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Should You Do the Same Exercises Every Day? (Part 1 of 2)

Should You Do the Same Exercises Every Day?

Being active is great—but what if you do the same exercises every single day? Will that help you stay fit?

Here’s the answer: 

If you have a fitness regime in place but always do the same thing, you’ll get some of the benefits of activity, but you won’t get all of them. With some adjustments, your hard work could create even greater results

For example, someone who runs 3 km at the same pace every single day is going to be much better off than someone who isn’t active at all. Running burns calories and works your cardiovascular system, and regular activity is great for maintaining your health.

But the body adapts to the demands on it, and once it’s adapted to be able to run 3 km at a certain pace, it doesn’t make any additional changes. You still burn calories, get your heart working and use your muscles, but you won’t get a lot fitter. You won’t continue to get faster or stronger. In training, we call this “hitting a plateau.” Improvements stop, and sometimes you might even slide backward a little.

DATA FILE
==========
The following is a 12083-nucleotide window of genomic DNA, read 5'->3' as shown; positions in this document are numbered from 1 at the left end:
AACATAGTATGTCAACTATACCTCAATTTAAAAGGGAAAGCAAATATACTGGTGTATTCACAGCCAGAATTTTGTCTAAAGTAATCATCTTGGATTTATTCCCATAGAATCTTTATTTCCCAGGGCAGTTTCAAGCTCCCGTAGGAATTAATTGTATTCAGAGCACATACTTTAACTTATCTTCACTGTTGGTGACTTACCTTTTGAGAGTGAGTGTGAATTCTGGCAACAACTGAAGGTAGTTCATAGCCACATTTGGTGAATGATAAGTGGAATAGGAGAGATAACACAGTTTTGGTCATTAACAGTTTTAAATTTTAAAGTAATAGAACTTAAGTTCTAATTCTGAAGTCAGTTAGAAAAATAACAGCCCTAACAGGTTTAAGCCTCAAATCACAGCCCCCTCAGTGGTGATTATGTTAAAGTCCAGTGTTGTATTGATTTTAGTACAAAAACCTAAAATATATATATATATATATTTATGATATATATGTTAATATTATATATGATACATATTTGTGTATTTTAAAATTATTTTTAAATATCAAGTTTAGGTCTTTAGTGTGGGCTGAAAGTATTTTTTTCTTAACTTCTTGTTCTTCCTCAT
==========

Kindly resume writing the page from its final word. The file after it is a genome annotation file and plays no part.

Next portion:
To make further improvements, you need to change things to put new stresses on the body and force it to adapt

For example, you could run 3 km in less time, you could run 4 km, or you could do 3 1-km intervals at a very fast pace with rest between efforts. All these variations still involve running but would cause your body to make positive changes again.

It’s the same thing with weight training. If you do dumbbell biceps curls for 3 sets of 8 reps at 20 lb. every day, your body won’t change much. It has the capacity to do the work, so it doesn’t add more. But if you asked it for 3 sets of 10 reps, or to move 25 lb. instead of 20, it would adapt to accomplish the effort. Your muscles would grow.

So if changes to your routine are needed to keep making progress, how do you know what to change and when? That’s where we come in.

Start here

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